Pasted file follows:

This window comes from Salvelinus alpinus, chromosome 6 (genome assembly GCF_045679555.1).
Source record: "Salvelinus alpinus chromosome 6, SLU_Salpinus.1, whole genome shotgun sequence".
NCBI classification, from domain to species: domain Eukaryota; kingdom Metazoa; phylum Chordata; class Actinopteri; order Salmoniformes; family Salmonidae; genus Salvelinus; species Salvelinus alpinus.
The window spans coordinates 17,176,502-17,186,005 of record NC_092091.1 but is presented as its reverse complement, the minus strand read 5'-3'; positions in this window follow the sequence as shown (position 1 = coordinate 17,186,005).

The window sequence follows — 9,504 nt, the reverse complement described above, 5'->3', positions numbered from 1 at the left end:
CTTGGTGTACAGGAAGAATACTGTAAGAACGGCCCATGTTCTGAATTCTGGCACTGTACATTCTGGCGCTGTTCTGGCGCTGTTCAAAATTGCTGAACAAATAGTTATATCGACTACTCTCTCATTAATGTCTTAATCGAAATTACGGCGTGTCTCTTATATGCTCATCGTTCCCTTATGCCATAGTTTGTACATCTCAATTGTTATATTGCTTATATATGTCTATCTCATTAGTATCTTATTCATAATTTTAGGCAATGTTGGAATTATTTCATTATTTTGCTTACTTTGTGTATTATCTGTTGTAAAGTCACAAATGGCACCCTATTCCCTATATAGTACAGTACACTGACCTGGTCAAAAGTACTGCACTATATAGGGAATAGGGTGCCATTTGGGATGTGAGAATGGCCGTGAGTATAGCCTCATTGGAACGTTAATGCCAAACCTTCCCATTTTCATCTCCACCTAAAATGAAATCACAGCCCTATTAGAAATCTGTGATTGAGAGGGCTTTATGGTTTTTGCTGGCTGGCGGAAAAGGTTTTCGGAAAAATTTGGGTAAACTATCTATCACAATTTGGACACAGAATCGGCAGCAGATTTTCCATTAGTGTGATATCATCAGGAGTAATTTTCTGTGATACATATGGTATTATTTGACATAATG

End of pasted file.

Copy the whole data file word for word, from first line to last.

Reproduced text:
This window comes from Salvelinus alpinus, chromosome 6 (genome assembly GCF_045679555.1).
Source record: "Salvelinus alpinus chromosome 6, SLU_Salpinus.1, whole genome shotgun sequence".
NCBI classification, from domain to species: domain Eukaryota; kingdom Metazoa; phylum Chordata; class Actinopteri; order Salmoniformes; family Salmonidae; genus Salvelinus; species Salvelinus alpinus.
The window spans coordinates 17,176,502-17,186,005 of record NC_092091.1 but is presented as its reverse complement, the minus strand read 5'-3'; positions in this window follow the sequence as shown (position 1 = coordinate 17,186,005).

The window sequence follows — 9,504 nt, the reverse complement described above, 5'->3', positions numbered from 1 at the left end:
CTTGGTGTACAGGAAGAATACTGTAAGAACGGCCCATGTTCTGAATTCTGGCACTGTACATTCTGGCGCTGTTCTGGCGCTGTTCAAAATTGCTGAACAAATAGTTATATCGACTACTCTCTCATTAATGTCTTAATCGAAATTACGGCGTGTCTCTTATATGCTCATCGTTCCCTTATGCCATAGTTTGTACATCTCAATTGTTATATTGCTTATATATGTCTATCTCATTAGTATCTTATTCATAATTTTAGGCAATGTTGGAATTATTTCATTATTTTGCTTACTTTGTGTATTATCTGTTGTAAAGTCACAAATGGCACCCTATTCCCTATATAGTACAGTACACTGACCTGGTCAAAAGTACTGCACTATATAGGGAATAGGGTGCCATTTGGGATGTGAGAATGGCCGTGAGTATAGCCTCATTGGAACGTTAATGCCAAACCTTCCCATTTTCATCTCCACCTAAAATGAAATCACAGCCCTATTAGAAATCTGTGATTGAGAGGGCTTTATGGTTTTTGCTGGCTGGCGGAAAAGGTTTTCGGAAAAATTTGGGTAAACTATCTATCACAATTTGGACACAGAATCGGCAGCAGATTTTCCATTAGTGTGATATCATCAGGAGTAATTTTCTGTGATACATATGGTATTATTTGACATAATG